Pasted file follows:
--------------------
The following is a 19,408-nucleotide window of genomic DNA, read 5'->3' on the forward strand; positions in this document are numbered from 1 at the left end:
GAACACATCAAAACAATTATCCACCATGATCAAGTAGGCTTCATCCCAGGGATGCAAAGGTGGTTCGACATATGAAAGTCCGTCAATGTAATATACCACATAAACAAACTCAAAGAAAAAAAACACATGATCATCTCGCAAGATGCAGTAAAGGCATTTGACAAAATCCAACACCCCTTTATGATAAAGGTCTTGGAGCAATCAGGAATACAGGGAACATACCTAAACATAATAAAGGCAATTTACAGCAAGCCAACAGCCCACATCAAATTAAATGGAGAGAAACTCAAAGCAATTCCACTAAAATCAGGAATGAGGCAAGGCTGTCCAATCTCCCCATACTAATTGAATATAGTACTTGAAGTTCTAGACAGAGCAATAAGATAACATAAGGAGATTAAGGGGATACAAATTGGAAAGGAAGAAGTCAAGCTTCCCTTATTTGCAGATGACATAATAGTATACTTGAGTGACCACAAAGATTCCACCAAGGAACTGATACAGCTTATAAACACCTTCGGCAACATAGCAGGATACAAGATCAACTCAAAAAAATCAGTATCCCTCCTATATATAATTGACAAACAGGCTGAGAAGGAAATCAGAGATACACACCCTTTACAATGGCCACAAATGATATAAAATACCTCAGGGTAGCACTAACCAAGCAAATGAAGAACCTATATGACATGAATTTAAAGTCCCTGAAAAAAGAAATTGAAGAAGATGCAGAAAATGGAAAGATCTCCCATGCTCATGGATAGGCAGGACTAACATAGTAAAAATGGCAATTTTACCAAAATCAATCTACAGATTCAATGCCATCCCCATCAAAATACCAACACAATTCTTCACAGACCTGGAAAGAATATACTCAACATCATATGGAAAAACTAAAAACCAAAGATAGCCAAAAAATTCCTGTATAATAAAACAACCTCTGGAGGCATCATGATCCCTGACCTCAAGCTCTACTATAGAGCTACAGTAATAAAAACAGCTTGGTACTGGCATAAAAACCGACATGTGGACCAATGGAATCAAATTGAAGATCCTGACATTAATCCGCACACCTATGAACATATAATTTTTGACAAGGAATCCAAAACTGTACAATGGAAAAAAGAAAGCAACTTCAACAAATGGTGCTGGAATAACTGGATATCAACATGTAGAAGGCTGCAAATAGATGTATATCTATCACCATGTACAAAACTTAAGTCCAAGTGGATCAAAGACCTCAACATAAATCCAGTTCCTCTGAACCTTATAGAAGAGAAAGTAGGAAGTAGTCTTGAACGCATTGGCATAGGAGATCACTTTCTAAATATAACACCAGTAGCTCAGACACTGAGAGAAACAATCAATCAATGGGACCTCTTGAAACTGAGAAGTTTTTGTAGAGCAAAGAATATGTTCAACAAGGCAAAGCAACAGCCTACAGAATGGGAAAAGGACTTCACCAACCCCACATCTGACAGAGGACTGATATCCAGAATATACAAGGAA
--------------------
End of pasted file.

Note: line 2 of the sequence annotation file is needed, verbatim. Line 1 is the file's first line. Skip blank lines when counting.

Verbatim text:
GAACACATCAAAACAATTATCCACCATGATCAAGTAGGCTTCATCCCAGGGATGCAAAGGTGGTTCGACATATGAAAGTCCGTCAATGTAATATACCACATAAACAAACTCAAAGAAAAAAAACACATGATCATCTCGCAAGATGCAGTAAAGGCATTTGACAAAATCCAACACCCCTTTATGATAAAGGTCTTGGAGCAATCAGGAATACAGGGAACATACCTAAACATAATAAAGGCAATTTACAGCAAGCCAACAGCCCACATCAAATTAAATGGAGAGAAACTCAAAGCAATTCCACTAAAATCAGGAATGAGGCAAGGCTGTCCAATCTCCCCATACTAATTGAATATAGTACTTGAAGTTCTAGACAGAGCAATAAGATAACATAAGGAGATTAAGGGGATACAAATTGGAAAGGAAGAAGTCAAGCTTCCCTTATTTGCAGATGACATAATAGTATACTTGAGTGACCACAAAGATTCCACCAAGGAACTGATACAGCTTATAAACACCTTCGGCAACATAGCAGGATACAAGATCAACTCAAAAAAATCAGTATCCCTCCTATATATAATTGACAAACAGGCTGAGAAGGAAATCAGAGATACACACCCTTTACAATGGCCACAAATGATATAAAATACCTCAGGGTAGCACTAACCAAGCAAATGAAGAACCTATATGACATGAATTTAAAGTCCCTGAAAAAAGAAATTGAAGAAGATGCAGAAAATGGAAAGATCTCCCATGCTCATGGATAGGCAGGACTAACATAGTAAAAATGGCAATTTTACCAAAATCAATCTACAGATTCAATGCCATCCCCATCAAAATACCAACACAATTCTTCACAGACCTGGAAAGAATATACTCAACATCATATGGAAAAACTAAAAACCAAAGATAGCCAAAAAATTCCTGTATAATAAAACAACCTCTGGAGGCATCATGATCCCTGACCTCAAGCTCTACTATAGAGCTACAGTAATAAAAACAGCTTGGTACTGGCATAAAAACCGACATGTGGACCAATGGAATCAAATTGAAGATCCTGACATTAATCCGCACACCTATGAACATATAATTTTTGACAAGGAATCCAAAACTGTACAATGGAAAAAAGAAAGCAACTTCAACAAATGGTGCTGGAATAACTGGATATCAACATGTAGAAGGCTGCAAATAGATGTATATCTATCACCATGTACAAAACTTAAGTCCAAGTGGATCAAAGACCTCAACATAAATCCAGTTCCTCTGAACCTTATAGAAGAGAAAGTAGGAAGTAGTCTTGAACGCATTGGCATAGGAGATCACTTTCTAAATATAACACCAGTAGCTCAGACACTGAGAGAAACAATCAATCAATGGGACCTCTTGAAACTGAGAAGTTTTTGTAGAGCAAAGAATATGTTCAACAAGGCAAAGCAACAGCCTACAGAATGGGAAAAGGACTTCACCAACCCCACATCTGACAGAGGACTGATATCCAGAATATACAAGGAA